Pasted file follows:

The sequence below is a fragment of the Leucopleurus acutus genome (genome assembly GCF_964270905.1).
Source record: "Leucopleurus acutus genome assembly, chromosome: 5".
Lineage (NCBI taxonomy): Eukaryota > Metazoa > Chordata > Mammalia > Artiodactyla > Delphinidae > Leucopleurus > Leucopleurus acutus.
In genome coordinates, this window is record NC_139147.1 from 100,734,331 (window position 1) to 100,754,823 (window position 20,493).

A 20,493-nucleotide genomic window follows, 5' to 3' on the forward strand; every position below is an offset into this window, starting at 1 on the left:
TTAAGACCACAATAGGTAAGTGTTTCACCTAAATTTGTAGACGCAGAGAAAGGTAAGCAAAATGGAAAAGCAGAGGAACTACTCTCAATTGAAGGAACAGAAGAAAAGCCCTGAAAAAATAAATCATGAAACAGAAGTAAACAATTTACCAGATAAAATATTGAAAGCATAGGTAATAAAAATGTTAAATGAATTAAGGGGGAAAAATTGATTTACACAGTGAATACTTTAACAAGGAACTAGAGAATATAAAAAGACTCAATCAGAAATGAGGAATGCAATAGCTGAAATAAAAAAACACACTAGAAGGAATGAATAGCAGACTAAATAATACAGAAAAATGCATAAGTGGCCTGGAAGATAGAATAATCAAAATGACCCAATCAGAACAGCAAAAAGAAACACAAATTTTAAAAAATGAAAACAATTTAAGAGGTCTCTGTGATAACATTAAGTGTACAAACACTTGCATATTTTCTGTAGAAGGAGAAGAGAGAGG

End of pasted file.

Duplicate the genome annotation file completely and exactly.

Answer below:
The sequence below is a fragment of the Leucopleurus acutus genome (genome assembly GCF_964270905.1).
Source record: "Leucopleurus acutus genome assembly, chromosome: 5".
Lineage (NCBI taxonomy): Eukaryota > Metazoa > Chordata > Mammalia > Artiodactyla > Delphinidae > Leucopleurus > Leucopleurus acutus.
In genome coordinates, this window is record NC_139147.1 from 100,734,331 (window position 1) to 100,754,823 (window position 20,493).

A 20,493-nucleotide genomic window follows, 5' to 3' on the forward strand; every position below is an offset into this window, starting at 1 on the left:
TTAAGACCACAATAGGTAAGTGTTTCACCTAAATTTGTAGACGCAGAGAAAGGTAAGCAAAATGGAAAAGCAGAGGAACTACTCTCAATTGAAGGAACAGAAGAAAAGCCCTGAAAAAATAAATCATGAAACAGAAGTAAACAATTTACCAGATAAAATATTGAAAGCATAGGTAATAAAAATGTTAAATGAATTAAGGGGGAAAAATTGATTTACACAGTGAATACTTTAACAAGGAACTAGAGAATATAAAAAGACTCAATCAGAAATGAGGAATGCAATAGCTGAAATAAAAAAACACACTAGAAGGAATGAATAGCAGACTAAATAATACAGAAAAATGCATAAGTGGCCTGGAAGATAGAATAATCAAAATGACCCAATCAGAACAGCAAAAAGAAACACAAATTTTAAAAAATGAAAACAATTTAAGAGGTCTCTGTGATAACATTAAGTGTACAAACACTTGCATATTTTCTGTAGAAGGAGAAGAGAGAGG